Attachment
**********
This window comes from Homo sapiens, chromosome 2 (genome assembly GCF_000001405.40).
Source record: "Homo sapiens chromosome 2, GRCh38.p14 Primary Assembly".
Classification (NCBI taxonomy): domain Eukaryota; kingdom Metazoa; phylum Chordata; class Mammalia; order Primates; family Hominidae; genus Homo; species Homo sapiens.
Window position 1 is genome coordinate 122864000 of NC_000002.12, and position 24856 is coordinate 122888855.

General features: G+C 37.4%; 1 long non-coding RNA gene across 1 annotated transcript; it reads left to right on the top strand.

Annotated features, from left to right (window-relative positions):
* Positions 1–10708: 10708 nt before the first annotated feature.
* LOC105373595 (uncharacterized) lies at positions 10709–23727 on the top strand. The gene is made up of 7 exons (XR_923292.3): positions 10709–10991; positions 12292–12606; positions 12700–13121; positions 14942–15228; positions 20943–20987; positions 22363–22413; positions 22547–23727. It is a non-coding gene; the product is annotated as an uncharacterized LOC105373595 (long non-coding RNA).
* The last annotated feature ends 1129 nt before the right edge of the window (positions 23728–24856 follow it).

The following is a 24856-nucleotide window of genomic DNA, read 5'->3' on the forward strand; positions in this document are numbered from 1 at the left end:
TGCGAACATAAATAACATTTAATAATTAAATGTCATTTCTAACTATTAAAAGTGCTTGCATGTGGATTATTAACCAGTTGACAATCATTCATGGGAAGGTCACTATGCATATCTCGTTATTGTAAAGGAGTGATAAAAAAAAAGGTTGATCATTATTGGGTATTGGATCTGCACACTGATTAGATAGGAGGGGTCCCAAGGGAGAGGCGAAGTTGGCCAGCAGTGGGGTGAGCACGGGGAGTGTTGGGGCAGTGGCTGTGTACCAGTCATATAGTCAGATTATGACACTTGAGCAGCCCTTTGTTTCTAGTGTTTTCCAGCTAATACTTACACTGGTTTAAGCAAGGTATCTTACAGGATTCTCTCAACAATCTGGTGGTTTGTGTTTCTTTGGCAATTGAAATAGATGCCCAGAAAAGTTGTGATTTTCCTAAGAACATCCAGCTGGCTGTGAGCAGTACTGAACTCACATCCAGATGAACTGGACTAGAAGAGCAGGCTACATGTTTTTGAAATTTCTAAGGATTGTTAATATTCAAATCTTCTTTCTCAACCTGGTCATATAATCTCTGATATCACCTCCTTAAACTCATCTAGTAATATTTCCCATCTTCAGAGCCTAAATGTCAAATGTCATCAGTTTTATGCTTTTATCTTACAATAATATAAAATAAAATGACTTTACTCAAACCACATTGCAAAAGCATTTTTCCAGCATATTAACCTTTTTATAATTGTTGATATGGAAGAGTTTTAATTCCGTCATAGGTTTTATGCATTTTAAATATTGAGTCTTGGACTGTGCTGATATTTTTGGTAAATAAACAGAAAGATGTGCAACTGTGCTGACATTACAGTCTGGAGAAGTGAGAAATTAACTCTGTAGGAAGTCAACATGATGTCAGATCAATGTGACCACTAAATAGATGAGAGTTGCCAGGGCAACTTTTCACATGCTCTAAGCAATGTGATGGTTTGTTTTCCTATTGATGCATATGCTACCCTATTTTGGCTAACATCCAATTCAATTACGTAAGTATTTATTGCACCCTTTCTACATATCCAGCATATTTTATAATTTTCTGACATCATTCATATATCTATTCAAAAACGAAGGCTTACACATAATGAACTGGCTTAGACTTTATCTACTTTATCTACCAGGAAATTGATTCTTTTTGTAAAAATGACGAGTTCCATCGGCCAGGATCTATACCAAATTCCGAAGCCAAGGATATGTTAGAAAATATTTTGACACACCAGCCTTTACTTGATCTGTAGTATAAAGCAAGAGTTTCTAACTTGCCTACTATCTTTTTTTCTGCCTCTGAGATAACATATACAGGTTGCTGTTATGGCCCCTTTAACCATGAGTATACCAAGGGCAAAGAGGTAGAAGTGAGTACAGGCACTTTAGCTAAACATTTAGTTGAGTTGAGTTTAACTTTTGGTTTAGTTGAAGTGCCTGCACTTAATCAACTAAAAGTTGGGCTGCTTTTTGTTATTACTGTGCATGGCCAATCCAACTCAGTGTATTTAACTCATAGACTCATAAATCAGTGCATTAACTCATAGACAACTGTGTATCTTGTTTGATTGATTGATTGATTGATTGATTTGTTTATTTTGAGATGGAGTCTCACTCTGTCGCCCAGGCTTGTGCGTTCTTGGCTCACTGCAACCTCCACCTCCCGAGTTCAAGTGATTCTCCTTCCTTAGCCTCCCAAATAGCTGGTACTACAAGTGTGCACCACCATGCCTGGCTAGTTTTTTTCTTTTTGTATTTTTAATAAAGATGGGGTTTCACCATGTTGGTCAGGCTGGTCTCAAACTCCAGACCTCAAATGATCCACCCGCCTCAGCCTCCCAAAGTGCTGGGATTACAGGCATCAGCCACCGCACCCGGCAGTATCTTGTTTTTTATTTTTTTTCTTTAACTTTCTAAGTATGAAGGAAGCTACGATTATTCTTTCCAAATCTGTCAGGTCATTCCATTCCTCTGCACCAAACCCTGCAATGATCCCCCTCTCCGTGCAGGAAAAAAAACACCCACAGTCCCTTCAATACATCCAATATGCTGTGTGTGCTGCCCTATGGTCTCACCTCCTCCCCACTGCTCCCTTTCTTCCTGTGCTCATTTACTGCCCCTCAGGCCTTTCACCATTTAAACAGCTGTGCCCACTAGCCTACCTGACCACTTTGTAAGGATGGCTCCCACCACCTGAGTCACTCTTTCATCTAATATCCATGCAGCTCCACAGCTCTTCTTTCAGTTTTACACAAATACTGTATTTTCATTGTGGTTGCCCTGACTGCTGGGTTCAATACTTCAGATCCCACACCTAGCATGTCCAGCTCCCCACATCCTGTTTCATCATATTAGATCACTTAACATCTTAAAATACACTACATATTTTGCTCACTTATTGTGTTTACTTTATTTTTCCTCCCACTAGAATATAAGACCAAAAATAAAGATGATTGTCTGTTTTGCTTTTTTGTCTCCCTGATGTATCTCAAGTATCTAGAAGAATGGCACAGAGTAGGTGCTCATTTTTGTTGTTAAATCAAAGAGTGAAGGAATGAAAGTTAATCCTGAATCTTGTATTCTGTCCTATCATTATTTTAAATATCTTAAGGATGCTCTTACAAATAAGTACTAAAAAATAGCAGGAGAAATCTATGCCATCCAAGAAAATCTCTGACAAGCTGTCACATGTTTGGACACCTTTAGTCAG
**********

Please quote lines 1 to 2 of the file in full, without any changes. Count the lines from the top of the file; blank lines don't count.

This window comes from Homo sapiens, chromosome 2 (genome assembly GCF_000001405.40).
Source record: "Homo sapiens chromosome 2, GRCh38.p14 Primary Assembly".